Source: Gerd Altmann, Pixabay
I like smart people and am fortunate to work professionally with many of them. Yet I am always surprised to discover the huge gaps that can exist between a person’s intellectual IQ and their relationship IQ.
By relationship IQ, I don’t mean knowing what you’re supposed to do in any situation. I mean your ability to behave according to what you know in any situation. Anyone can speak a good speech, especially during the initial romantic phase of a relationship when our openness and generosity of spirit flows effortlessly. How many of us can follow this talk for 10 years, especially when we are triggered? So I want to propose a series of questions that focus on your behaviors in your partnership. It is not a test of whether you know the correct answer – surely you know it – but whether you are able to act on it. Let’s start:
1. When you argue with your spouse, is it better to: a) give in to keep the peace, b) try harder to convince your partner why you are right so that they really understand where you are from, c) listen carefully to what your partner is saying and try to see it through their eyes, or d) bring up previous examples of similar problems to show your partner how they are trapped in a dysfunctional pattern?
2. When your partner is harassing you for something you consider a minor offense, should you a) go back and show them what it’s like to be talked about this way, b) take the higher path and explain to them why they are acting childish, c) turn around and go away, or d) give them the benefit of the doubt and assume that there is a good reason why they are temporarily not at their best?
3. When you have done something that you are not proud of, is it better to a) find a good time to tell your partner so that you don’t carry the burden alone and hope they understand, b) put it out of your mind and hope they never know , c) confide in one of their best friends to get their opinion if you need to tell your partner, or d) tell your friends because they won’t judge you or be mad at you?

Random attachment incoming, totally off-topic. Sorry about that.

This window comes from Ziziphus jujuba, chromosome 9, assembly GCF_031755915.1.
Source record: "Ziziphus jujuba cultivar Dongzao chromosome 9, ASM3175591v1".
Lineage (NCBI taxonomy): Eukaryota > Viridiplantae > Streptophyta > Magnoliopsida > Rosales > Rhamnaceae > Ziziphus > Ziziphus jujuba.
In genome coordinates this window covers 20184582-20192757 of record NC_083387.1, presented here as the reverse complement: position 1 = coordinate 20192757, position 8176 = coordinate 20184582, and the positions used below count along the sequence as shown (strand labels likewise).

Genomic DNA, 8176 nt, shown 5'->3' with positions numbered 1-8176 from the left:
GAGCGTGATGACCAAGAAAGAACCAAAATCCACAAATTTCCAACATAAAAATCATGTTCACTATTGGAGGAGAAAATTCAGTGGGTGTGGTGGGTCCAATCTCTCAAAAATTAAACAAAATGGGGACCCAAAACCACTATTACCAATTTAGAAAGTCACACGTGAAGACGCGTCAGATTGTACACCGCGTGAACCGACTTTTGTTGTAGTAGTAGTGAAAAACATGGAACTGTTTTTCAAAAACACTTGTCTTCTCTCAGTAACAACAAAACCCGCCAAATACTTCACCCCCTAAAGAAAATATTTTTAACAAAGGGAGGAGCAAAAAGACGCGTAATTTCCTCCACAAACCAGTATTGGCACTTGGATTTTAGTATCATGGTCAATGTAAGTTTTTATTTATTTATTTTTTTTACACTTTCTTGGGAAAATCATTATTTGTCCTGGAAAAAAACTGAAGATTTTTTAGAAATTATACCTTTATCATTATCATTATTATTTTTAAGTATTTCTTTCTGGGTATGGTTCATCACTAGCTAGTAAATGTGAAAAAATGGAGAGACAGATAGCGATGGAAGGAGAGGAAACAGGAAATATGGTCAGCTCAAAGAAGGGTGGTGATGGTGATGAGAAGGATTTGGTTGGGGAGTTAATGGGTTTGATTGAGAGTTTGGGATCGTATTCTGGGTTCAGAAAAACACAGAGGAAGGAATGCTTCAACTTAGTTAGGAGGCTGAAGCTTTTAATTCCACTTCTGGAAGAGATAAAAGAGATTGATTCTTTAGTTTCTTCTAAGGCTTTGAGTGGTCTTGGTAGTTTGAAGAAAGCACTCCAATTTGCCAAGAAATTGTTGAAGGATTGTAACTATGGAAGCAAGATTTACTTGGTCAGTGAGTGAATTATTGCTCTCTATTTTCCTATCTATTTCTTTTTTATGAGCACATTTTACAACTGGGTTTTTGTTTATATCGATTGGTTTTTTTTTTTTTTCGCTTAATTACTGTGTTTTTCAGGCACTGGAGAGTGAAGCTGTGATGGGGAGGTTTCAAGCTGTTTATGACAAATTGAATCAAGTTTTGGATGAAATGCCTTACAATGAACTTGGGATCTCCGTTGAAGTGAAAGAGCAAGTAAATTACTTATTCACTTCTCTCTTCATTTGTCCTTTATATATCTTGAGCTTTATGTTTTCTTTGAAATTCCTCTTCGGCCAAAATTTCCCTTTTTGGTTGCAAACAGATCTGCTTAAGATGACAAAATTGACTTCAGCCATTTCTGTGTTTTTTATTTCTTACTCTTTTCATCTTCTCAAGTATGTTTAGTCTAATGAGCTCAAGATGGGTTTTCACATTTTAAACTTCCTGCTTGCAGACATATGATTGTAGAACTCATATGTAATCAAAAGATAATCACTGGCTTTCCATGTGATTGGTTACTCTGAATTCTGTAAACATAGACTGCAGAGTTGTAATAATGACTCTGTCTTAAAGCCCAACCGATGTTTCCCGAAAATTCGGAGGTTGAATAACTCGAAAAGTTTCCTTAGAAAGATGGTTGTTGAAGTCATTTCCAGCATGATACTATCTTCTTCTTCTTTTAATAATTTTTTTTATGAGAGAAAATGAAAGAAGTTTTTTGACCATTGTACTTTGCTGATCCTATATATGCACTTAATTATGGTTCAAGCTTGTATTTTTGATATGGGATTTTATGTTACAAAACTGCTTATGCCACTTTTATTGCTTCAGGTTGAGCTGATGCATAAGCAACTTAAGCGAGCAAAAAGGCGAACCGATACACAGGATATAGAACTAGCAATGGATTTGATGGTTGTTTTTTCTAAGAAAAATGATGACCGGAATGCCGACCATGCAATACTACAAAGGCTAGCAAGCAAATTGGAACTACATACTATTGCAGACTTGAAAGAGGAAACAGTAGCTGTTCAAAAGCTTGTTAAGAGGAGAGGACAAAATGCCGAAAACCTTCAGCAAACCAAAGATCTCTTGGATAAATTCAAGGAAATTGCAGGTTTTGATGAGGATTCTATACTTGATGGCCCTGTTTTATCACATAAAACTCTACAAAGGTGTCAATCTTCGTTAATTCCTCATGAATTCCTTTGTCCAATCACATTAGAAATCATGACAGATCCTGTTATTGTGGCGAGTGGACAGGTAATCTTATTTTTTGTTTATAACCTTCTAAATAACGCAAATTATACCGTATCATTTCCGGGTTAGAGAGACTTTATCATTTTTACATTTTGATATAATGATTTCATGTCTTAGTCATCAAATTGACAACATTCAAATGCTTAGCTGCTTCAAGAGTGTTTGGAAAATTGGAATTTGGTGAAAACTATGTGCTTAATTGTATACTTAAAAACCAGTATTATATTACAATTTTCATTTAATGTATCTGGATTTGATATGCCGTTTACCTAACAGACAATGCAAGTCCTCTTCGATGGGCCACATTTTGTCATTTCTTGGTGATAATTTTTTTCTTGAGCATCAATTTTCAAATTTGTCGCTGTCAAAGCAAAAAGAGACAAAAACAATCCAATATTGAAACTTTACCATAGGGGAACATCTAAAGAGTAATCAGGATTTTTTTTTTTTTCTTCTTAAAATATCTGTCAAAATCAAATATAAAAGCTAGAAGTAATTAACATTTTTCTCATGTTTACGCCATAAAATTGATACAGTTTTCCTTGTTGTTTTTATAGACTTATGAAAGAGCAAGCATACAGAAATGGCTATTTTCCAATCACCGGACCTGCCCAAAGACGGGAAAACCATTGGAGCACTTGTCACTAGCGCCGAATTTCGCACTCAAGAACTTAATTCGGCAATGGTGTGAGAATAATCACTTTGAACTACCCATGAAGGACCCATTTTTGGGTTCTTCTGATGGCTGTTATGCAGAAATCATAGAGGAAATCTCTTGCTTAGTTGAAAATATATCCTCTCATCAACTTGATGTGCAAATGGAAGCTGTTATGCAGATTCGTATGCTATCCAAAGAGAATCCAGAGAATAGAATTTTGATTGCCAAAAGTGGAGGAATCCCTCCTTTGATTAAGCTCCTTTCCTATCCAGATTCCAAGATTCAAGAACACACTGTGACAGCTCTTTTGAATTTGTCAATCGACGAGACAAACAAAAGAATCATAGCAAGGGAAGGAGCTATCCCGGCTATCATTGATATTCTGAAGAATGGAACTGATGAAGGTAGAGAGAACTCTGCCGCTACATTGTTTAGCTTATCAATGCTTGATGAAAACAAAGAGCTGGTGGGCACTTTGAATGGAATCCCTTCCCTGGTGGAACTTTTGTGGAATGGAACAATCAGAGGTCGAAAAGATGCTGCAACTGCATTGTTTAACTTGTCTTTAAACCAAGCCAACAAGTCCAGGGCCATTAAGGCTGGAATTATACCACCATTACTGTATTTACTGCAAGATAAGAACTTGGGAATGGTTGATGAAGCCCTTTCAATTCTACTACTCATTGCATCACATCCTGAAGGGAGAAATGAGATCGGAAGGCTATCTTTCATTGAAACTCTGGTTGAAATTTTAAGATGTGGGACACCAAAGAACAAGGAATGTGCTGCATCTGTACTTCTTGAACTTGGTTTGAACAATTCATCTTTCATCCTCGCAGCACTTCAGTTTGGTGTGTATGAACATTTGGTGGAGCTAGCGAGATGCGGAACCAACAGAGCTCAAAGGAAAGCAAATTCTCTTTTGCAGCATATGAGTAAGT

4. When your feelings are hurt by something your partner has said or done, is it better to a) tell them how angry you are, b) say your feelings are hurt and think out loud with them what makes you especially sensitive about it, c) blame them for upset you because they ruined your day, or d) complain to your friends because they will understand you better than your partner ever will?
5. When you’ve clearly messed up in your relationship, is it better to a) stand up for yourself to show your partner the context in which you would act in such an unusual way, b) remind your partner that he has done similar things in the past, c) give a ” yes, but “partial apologies because it was not all your fault, d) walk up to the plate and say” yes I did and I’m sorry and I imagine my behavior made you to feel … “
As I said, the answers are pretty clear (c, d, a, b, d). You all got a perfect score and can enter an Ivy League relationship college. But what really matters in life is what we can do with our knowledge, how able we are to translate intellect into action, to behave according to our principles. Otherwise, we can espouse our relationship philosophies in coffee shops on first dates and seem to have moved on until our date finds out we’ve been married five times because we’re unlucky in the choice. of our partners. There is no test – not even raising children – that challenges us to live our standards as much as to be a decent person to our spouse. This is part of the reason why so many people can be such incredible successes in the outside world and have such a hard time in their personal relationships. It’s also why long-term relationships are incredible training grounds to help us become the compassionate, self-sacrificing, and selfless people we are here to be. There is nothing like a wedding to help us build “it’s not about me” muscle.
And before any of you write me to say that this can be a recipe for codependency and abuse, I know it is sometimes true. What I’m focusing on here is the need for all of us to take responsibility before concluding that our partner is the problem.
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